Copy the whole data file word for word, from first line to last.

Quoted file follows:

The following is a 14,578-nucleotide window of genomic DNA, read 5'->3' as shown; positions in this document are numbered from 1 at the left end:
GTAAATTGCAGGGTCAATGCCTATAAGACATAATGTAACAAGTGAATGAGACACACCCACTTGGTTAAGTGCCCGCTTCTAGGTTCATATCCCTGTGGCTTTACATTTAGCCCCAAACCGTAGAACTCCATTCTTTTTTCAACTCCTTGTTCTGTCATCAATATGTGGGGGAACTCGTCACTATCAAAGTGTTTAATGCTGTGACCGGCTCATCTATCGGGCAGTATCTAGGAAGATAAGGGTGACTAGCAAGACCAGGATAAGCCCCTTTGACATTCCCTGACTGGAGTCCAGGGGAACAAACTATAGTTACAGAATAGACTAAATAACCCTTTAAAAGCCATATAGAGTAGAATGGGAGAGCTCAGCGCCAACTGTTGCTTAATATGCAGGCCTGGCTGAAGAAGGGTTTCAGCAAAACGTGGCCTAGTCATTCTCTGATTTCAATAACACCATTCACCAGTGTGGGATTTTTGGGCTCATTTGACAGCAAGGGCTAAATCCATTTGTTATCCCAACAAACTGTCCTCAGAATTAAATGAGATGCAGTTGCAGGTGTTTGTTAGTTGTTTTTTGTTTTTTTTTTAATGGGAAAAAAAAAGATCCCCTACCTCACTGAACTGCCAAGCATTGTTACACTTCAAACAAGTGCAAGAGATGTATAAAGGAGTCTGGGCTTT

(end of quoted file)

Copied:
The following is a 14,578-nucleotide window of genomic DNA, read 5'->3' as shown; positions in this document are numbered from 1 at the left end:
GTAAATTGCAGGGTCAATGCCTATAAGACATAATGTAACAAGTGAATGAGACACACCCACTTGGTTAAGTGCCCGCTTCTAGGTTCATATCCCTGTGGCTTTACATTTAGCCCCAAACCGTAGAACTCCATTCTTTTTTCAACTCCTTGTTCTGTCATCAATATGTGGGGGAACTCGTCACTATCAAAGTGTTTAATGCTGTGACCGGCTCATCTATCGGGCAGTATCTAGGAAGATAAGGGTGACTAGCAAGACCAGGATAAGCCCCTTTGACATTCCCTGACTGGAGTCCAGGGGAACAAACTATAGTTACAGAATAGACTAAATAACCCTTTAAAAGCCATATAGAGTAGAATGGGAGAGCTCAGCGCCAACTGTTGCTTAATATGCAGGCCTGGCTGAAGAAGGGTTTCAGCAAAACGTGGCCTAGTCATTCTCTGATTTCAATAACACCATTCACCAGTGTGGGATTTTTGGGCTCATTTGACAGCAAGGGCTAAATCCATTTGTTATCCCAACAAACTGTCCTCAGAATTAAATGAGATGCAGTTGCAGGTGTTTGTTAGTTGTTTTTTGTTTTTTTTTTAATGGGAAAAAAAAAGATCCCCTACCTCACTGAACTGCCAAGCATTGTTACACTTCAAACAAGTGCAAGAGATGTATAAAGGAGTCTGGGCTTT